This Company Wants to Disrupt Your Corner Bodega — And New Yorkers Are Not Having It
The latest in a series of recent announcements where privileged, disconnected, and oblivious Silicon Valley tech bros are trying to gentrify our communities through “disruption,” a company founded by two former Google employees wants to make urban corner stores a thing of the past —and New Yorkers past and present, in particular, are just not having it.
According to an announcement this week by FastCompany, which quickly went viral (and not in a good way), the startup called Bodega installs unmanned pantry boxes in apartments, offices, dorms, and gyms with the promise of convenience but also competition for many mom-and-pop stores — actual corner bodegas, primarily run by hard-working immigrants.
Working similarly to the minibar in your boutique hotel room, Bodega’s (IKEA credenza-like) 5-foot-wide pantry boxes are filled with shelf-stable corner store items and an app unlocks the box while digital cameras powered by computer vision will register items you remove and charge your credit card appropriately — all without your friendly corner bodega owner.
“What really makes me so sad is [the loss of] this sense of community and family,” former New Yorker and NYU grad Marisa Tom told Apartment Therapy today. “You need that in a city like NYC, where everything else can be fleeting. Your local bodega is the bedrock of your little world, and if you’re lucky they remember you as much as you remember them. Without my two favorite 2nd Avenue bodegas, who would have had my chocolate donut and iced coffee waiting for me every morning, Monday to Friday? And who would have let me have a monthly grocery tab? Certainly not an ‘unmanned pantry box!'”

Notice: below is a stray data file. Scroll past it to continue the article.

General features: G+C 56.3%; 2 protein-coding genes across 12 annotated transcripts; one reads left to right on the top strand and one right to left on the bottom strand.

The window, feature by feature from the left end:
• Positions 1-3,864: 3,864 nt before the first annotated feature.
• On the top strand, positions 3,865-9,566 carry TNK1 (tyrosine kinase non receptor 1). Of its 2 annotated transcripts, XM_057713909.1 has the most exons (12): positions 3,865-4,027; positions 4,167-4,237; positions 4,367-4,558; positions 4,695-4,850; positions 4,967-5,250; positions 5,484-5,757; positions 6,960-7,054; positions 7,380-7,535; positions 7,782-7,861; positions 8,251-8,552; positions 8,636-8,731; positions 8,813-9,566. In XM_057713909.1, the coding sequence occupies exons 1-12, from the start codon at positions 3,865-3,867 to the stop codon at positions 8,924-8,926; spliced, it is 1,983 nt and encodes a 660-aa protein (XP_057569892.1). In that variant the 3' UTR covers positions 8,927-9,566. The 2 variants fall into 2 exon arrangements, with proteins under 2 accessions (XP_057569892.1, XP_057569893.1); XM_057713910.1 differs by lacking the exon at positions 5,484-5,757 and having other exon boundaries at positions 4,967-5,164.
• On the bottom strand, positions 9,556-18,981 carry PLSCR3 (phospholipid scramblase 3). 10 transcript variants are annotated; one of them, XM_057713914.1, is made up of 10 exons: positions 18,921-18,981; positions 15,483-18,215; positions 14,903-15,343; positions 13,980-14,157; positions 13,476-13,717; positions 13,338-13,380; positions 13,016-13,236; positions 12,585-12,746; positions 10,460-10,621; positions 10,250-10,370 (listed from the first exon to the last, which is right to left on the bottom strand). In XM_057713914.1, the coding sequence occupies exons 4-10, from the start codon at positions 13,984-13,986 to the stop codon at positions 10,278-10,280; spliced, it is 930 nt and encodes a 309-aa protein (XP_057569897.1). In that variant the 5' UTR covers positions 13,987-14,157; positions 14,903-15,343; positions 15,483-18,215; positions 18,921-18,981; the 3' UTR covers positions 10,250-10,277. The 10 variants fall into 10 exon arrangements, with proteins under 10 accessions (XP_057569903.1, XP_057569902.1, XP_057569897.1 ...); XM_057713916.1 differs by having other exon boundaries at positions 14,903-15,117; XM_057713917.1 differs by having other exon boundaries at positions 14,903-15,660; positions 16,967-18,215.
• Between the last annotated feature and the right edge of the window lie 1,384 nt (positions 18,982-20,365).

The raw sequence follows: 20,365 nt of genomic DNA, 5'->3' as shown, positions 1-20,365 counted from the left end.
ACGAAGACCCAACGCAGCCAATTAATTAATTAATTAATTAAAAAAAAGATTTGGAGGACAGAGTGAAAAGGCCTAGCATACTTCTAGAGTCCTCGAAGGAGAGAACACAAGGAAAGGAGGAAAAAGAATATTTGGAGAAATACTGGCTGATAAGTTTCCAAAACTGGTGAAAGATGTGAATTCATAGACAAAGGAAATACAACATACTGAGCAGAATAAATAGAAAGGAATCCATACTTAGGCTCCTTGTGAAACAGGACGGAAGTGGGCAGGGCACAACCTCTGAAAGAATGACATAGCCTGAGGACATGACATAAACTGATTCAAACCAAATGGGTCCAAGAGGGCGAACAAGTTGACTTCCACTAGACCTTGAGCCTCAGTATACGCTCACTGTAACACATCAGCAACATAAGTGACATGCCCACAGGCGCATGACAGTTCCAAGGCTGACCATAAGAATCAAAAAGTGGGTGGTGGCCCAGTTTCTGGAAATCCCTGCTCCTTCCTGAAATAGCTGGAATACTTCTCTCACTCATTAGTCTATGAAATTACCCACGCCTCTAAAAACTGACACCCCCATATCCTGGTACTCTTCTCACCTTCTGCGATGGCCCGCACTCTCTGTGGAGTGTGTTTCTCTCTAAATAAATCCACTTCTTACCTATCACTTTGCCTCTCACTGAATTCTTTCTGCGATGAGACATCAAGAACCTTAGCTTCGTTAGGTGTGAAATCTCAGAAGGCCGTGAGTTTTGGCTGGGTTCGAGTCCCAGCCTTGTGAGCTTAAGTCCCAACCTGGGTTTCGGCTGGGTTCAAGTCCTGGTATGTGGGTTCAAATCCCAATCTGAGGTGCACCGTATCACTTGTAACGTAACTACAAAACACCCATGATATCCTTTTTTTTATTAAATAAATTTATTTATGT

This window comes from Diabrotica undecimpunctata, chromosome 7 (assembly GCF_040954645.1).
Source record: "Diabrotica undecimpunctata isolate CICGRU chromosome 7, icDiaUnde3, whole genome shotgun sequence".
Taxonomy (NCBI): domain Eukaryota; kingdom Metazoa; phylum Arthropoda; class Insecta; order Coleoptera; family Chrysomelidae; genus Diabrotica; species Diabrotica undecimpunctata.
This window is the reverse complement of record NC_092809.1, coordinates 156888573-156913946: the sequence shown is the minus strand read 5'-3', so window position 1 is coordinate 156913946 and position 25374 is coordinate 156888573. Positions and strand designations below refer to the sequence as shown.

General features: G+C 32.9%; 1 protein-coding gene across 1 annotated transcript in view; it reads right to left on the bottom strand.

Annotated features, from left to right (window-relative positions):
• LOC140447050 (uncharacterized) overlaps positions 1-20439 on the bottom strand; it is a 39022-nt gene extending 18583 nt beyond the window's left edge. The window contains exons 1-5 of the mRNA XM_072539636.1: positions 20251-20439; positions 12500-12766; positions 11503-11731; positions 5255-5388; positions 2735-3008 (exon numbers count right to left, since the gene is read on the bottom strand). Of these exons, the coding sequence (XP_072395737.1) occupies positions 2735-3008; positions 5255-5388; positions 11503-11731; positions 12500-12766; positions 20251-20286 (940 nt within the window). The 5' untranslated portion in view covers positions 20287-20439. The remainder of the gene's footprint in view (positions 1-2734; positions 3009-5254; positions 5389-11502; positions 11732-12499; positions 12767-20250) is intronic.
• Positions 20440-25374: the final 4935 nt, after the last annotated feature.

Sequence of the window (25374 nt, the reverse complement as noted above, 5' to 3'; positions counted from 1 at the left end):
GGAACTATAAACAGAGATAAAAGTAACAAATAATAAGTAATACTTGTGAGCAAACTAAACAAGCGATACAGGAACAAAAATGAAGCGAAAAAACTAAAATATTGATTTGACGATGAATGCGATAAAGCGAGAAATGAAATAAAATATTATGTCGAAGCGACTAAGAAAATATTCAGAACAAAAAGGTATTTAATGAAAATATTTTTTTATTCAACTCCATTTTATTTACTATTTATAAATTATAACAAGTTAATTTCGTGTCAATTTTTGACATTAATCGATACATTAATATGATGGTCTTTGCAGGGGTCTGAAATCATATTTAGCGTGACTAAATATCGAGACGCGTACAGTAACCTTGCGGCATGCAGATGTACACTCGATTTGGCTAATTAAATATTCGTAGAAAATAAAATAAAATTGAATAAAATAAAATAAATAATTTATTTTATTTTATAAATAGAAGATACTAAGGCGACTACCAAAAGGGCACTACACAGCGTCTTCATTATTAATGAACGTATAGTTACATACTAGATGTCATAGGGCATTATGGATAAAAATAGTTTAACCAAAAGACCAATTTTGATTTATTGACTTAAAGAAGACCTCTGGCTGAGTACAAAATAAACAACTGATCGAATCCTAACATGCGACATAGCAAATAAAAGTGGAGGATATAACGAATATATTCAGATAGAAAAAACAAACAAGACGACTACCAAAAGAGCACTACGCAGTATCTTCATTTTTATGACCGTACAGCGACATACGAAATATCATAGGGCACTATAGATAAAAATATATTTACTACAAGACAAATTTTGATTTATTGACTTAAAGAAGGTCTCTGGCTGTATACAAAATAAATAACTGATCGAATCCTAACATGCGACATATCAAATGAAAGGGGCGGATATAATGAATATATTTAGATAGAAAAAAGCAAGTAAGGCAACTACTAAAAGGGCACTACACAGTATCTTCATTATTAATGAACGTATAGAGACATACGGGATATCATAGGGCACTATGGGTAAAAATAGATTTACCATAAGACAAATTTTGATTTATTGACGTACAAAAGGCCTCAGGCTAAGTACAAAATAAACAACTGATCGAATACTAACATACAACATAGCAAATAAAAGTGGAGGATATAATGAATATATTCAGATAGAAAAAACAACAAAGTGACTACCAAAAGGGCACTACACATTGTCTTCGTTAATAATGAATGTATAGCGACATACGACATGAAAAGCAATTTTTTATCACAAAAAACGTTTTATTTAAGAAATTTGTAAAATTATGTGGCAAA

And it’s just that lack of that friendly, personal daily interaction that has many urbanites (New Yorkers, in particular) up in arms. They don’t want corner bodegas to be “disrupted” by technology and garnered obsolete in the process.
Not only are many offended by the Silicon Valley startup trademarking (and culturally appropriating) the name Bodega, they’re also not having it on a conceptual level — seeing the idea as not only unoriginal but completely devoid of the humanity that makes corner bodegas the beloved urban institutions that they are.
As Facebook commenter Tony Chuah said, “It’s one thing to disrupt big business, [but] it’s another to rip up the fabric of community and small business. You can’t manufacture that kind of disgust.”
In fact, just a day after announcing the company, Paul McDonald, the CEO of Bodega, yesterday wrote two blog posts on Medium (here and here) stating that he didn’t see the outrage coming — and conceding in a follow-up interview with FastCompany that he and his cofounder didn’t fully understand the implications of calling the company Bodega and the social media backlash that it would spark.
Readers, what are your thoughts? Tell us in the comments.